• Set clear expectations of what is expected from people at the start of the meeting.  How should people indicate they wish to speak? Are you using the chat and if so, for what?  If everyone is on a device you can ask everyone to use the raise hand feature in Teams/Zoom.  Another option is for people to actually raise their hand or use both, particularly if not all remote participants are visible on camera.  Make sure that the people in the room know to speak loudly and clearly. 
  • Do introductions if it is a first meeting of the group or membership has changed.  This can help everyone to feel included in the meeting. 
  • Encourage everyone to participate and to let you know straight away if there is something they can’t see, hear or understand due to being remote. 

four people sitting in a booth looking at a laptopIncluding remote participants 

It’s important to make a special effort to make remote participants feel included.  Depending on the size and nature of the meeting and the balance of remote and in room participants, you may find the following helpful: 

  • Have a ‘co-pilot’ who can read out any questions or feedback in the chat and alert the chair to anyone who wishes to speak or if anyone is unable to hear something being said. 
  • Call on remote participants by name to check if there is anything they wish to add to the conversation, especially if the matter being discussed is particularly relevant to them.  You may want to ask them first, so they don’t feel like an afterthought.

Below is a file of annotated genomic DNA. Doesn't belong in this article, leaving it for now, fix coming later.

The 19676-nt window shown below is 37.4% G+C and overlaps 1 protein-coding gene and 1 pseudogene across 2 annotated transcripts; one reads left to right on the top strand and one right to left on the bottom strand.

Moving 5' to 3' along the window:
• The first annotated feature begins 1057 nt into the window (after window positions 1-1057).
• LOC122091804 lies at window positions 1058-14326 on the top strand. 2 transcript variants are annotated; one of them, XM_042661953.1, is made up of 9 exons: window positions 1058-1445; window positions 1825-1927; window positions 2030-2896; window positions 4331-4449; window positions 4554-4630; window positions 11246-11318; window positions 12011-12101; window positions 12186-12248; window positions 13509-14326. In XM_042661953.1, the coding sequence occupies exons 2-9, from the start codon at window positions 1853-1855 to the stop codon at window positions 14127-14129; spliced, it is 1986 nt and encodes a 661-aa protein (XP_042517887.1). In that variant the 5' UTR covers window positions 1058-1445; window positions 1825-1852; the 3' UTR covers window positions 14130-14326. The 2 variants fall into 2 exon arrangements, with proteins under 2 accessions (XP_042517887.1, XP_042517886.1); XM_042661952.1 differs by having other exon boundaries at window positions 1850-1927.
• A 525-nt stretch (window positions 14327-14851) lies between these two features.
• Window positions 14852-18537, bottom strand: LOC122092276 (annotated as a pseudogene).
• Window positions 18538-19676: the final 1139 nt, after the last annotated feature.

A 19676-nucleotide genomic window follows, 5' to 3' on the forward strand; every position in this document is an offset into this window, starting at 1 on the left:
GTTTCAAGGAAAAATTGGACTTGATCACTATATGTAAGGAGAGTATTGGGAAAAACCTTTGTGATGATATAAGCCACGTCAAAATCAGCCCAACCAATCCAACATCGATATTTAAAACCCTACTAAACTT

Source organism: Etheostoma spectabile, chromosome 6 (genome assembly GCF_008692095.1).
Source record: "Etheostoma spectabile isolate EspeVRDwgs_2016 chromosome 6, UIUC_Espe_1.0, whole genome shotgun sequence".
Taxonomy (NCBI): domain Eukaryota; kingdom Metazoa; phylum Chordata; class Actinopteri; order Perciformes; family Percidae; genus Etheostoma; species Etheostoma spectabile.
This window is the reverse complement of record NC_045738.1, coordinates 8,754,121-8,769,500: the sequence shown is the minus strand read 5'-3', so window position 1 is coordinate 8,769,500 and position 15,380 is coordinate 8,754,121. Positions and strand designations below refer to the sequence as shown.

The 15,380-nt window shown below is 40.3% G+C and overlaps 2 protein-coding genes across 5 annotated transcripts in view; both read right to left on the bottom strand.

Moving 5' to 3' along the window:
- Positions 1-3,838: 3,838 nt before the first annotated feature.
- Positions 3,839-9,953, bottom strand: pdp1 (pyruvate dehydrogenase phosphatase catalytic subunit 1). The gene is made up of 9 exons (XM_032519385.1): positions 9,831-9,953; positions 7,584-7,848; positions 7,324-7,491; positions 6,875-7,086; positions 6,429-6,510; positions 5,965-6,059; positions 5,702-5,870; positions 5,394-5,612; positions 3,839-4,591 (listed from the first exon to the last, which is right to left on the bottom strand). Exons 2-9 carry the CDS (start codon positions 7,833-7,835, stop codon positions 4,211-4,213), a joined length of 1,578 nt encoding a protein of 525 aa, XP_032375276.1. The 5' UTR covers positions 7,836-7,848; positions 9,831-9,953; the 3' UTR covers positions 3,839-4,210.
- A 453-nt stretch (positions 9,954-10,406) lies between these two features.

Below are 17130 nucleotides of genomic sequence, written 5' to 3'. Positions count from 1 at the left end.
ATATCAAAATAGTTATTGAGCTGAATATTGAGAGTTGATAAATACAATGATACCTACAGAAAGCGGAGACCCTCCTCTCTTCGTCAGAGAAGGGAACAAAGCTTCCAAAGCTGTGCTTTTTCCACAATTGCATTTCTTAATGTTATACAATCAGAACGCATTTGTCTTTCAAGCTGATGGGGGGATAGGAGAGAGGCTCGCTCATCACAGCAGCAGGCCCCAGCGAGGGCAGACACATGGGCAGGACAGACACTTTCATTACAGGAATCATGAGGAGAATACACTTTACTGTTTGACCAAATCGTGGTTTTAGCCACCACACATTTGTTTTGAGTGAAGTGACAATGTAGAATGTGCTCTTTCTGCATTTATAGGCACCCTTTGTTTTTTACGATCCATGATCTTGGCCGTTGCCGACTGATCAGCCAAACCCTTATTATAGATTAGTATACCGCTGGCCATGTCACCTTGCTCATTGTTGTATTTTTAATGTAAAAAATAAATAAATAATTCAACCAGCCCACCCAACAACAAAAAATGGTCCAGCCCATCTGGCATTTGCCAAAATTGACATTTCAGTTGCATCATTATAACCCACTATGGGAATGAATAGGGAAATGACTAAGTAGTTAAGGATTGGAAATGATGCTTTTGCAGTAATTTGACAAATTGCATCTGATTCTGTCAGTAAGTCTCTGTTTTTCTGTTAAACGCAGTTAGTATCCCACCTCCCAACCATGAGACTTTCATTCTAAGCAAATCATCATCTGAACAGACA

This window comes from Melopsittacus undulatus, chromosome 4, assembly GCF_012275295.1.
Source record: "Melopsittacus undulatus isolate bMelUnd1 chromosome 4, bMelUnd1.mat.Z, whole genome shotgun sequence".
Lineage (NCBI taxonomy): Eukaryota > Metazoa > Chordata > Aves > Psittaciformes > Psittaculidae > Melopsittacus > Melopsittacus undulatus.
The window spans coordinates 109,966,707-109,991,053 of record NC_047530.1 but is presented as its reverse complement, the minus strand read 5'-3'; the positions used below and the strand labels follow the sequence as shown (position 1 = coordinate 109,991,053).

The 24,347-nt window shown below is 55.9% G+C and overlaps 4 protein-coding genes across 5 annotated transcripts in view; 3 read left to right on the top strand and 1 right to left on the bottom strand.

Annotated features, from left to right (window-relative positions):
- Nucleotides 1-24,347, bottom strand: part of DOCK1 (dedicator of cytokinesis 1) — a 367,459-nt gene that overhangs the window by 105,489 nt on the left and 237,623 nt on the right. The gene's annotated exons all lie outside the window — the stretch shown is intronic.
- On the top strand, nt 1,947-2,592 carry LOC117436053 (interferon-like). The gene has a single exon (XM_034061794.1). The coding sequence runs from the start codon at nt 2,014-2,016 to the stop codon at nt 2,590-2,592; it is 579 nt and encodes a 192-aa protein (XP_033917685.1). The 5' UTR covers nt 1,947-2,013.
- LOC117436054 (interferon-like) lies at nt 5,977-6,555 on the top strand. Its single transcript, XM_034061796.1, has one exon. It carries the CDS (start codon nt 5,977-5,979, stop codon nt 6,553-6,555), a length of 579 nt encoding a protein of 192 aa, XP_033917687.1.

• Describe what is happening in the room if remote participants won’t be able to see it.  You may also need to repeat some of what is said in the room or say who is speaking if they are not on camera.  Even things that are irrelevant to the main business of the meeting (like someone fumbling around with cables to connect to the projector) should be explained so that remote participants don’t feel left out.   
  • Be aware of what remote participants see. Even if everyone in the room is on camera, remote participants can’t see where people are in relation to each other or other objects in the room. Non-verbal interactions between people or pointing to something in the room probably won’t make sense to remote participants.  Make a point of looking at the web cam especially when you are speaking to help make remote participants feel connected. 
  • Set aside a bit of social time, either at the beginning or the end of the meeting, for participants to chat to each other.  Traditional meetings where all the participants are in the room usually have a few minutes where people are arriving and can say hello to each other before the meeting begins so find ways to incorporate this into your hybrid meeting too.  Starting meeting a few minutes after the hour can give people time to have a comfort break, move between rooms etc. but also allow for this social element to happen. 

Most importantly, be ready to adapt and change as you go along and find what works best for you.  Expect a few hiccups to begin with, but in the long run hybrid meetings can give you the best of both worlds so it’s worth persevering!